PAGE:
Set in an unnamed Latin American military dictatorship, Chilean writer Isabel Allende’s famous novel De amor y de sombra (1984) traces the tumultuous relationship between magazine editor Irene Beltrán and photographer Francisco Leal. As their story unfolds, Irene and Francisco reach a point where they must risk everything they know and love for the sake of truth and justice.
Summary and Synopsis
Irene is the unconventional daughter of a rich and bourgeois family. Her fiancé is the captain of the army Gustavo Morante. Irene and Francisco meet for the first time working together on a magazine article about Evangelina Ranquileo, a strange peasant woman near the town of Los Riscos who appears to possess supernatural powers.
Every day at noon, she has seizures that cause dancing between the silverware in the closet and the sound of hail on the ceiling. Locals flock to Evangelina’s house hoping that she can use her magic to perform miracles to cure them of their illnesses.
When Irene and Francisco arrive at Evangelina’s house, they discover that the army has also arrived. Evangelina’s brother Pradelio, who is in the military, told Lt. Juan de Dios Ramírez about his sister’s abilities. Thinking that she is faking it, Lt. Ramírez tries to scare her out of her state.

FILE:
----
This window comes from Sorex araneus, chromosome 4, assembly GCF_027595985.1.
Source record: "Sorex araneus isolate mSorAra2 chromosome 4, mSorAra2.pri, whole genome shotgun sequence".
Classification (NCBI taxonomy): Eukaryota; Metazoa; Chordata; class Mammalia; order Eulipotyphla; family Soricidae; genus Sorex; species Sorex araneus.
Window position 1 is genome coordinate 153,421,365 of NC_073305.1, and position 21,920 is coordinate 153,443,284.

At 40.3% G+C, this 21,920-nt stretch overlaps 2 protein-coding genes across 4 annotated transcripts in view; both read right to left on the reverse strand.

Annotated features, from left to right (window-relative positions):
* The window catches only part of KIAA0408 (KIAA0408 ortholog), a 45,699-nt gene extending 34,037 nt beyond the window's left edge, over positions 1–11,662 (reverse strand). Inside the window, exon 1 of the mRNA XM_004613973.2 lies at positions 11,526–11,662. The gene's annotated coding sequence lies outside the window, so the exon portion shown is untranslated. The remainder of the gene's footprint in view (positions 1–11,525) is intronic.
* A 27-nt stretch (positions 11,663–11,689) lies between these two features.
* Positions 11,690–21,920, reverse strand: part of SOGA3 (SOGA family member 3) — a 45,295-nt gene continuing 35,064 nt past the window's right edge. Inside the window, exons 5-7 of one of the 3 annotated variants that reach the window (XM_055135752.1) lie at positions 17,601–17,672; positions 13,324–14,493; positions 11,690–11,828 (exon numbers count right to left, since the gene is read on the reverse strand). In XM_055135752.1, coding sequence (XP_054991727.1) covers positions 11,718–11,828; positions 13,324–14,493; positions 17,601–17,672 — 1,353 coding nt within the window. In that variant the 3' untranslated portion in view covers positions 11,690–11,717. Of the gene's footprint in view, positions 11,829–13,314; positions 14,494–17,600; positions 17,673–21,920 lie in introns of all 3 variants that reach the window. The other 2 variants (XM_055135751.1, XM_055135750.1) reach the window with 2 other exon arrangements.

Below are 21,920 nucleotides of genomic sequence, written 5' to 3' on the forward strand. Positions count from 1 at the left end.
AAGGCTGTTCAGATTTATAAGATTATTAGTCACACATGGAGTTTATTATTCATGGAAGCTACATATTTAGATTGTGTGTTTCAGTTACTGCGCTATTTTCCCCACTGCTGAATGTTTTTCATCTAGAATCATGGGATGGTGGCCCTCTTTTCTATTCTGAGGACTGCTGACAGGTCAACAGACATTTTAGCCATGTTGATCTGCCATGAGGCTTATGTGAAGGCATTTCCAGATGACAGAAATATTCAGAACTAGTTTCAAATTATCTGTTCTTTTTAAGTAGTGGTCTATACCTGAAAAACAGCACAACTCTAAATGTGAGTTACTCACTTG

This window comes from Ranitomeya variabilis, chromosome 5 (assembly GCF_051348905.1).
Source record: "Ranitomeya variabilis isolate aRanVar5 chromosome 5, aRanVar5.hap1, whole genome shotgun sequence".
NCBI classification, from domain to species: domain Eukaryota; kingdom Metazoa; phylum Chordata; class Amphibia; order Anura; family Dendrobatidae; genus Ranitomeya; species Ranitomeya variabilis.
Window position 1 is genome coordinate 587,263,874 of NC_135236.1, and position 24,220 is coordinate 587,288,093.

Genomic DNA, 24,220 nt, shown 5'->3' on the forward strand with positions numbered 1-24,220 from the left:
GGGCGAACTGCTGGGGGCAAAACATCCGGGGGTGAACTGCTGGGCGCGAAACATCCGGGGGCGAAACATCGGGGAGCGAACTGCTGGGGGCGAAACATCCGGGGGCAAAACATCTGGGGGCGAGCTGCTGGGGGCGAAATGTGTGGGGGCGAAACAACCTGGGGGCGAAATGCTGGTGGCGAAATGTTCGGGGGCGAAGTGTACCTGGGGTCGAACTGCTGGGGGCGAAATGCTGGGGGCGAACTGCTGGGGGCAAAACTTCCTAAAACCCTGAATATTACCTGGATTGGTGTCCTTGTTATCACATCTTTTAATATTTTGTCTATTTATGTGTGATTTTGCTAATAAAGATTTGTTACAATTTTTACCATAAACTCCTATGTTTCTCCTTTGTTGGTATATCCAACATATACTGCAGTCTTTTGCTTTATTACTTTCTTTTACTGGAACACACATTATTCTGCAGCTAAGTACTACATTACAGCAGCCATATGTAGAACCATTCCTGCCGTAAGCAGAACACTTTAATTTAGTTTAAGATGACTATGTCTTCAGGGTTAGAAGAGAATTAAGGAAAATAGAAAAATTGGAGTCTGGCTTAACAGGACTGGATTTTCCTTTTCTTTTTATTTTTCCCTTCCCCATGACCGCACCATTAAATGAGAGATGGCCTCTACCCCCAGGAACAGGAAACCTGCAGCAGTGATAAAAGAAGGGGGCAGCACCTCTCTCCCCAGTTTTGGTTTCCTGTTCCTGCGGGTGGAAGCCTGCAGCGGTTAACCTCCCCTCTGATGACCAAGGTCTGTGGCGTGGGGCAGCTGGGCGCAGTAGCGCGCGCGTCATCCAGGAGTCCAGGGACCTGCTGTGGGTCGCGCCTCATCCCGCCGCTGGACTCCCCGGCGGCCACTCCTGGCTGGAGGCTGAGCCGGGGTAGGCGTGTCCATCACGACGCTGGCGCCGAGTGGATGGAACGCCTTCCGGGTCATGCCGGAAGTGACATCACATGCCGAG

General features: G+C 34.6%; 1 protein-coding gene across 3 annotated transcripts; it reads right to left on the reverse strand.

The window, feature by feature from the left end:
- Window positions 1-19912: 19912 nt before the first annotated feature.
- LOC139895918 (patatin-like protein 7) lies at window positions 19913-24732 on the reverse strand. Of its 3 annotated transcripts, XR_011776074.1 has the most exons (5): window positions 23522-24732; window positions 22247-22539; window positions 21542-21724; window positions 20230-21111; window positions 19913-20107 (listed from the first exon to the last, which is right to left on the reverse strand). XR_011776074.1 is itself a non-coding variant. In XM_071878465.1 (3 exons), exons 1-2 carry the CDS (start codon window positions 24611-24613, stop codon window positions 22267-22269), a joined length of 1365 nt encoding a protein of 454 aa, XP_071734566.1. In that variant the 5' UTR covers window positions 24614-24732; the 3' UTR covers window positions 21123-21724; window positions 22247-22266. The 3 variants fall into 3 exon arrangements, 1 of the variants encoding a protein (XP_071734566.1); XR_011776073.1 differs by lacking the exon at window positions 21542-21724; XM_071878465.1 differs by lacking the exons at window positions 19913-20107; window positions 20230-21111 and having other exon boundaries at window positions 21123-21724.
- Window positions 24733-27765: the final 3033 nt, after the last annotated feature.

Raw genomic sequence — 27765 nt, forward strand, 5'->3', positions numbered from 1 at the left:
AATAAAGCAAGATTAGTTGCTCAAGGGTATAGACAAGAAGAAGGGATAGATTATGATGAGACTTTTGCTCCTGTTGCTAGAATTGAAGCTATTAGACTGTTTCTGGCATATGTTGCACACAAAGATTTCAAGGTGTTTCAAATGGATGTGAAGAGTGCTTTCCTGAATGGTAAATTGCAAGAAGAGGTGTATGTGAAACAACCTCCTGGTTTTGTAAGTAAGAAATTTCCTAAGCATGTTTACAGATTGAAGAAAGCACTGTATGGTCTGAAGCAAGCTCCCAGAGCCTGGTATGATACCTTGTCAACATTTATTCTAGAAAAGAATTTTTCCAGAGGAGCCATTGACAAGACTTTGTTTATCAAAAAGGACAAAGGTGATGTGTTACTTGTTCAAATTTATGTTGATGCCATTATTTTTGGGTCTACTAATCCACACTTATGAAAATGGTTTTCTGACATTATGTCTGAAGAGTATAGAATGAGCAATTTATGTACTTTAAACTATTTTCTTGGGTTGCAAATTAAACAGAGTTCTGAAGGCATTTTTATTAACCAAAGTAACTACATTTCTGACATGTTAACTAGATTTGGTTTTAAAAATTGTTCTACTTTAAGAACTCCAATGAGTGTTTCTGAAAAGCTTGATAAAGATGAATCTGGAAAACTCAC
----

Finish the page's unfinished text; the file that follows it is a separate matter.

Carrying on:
When he approaches her, Evangelina goes into a seizure and attacks him, dragging him out of the house. Later, Lt. Ramírez returns; In revenge for the humiliation he feels he suffered at his hands, he holds the family at gunpoint and arrests her, after which Evangelina was never heard from again.
Irene and Francisco try to help Evangelina’s mother Digna find her daughter. They go to the morgue to look for his body, but it is not there. What they do find, however, opens Irene’s eyes to a reality she has never faced before: the brutality of the regime under which she and her compatriots live.
Until now, her privilege and her voluntary blindness have prevented her from acknowledging the violence and oppression of life in her country. When he notices the proliferation of corpses in the morgue, people who had been tortured to death by the regime see for the first time. Irene’s consciousness awakens.
So does his affection for Francisco. Gradually they recognize their mutual attraction. Irene decides to break her engagement with Gustavo.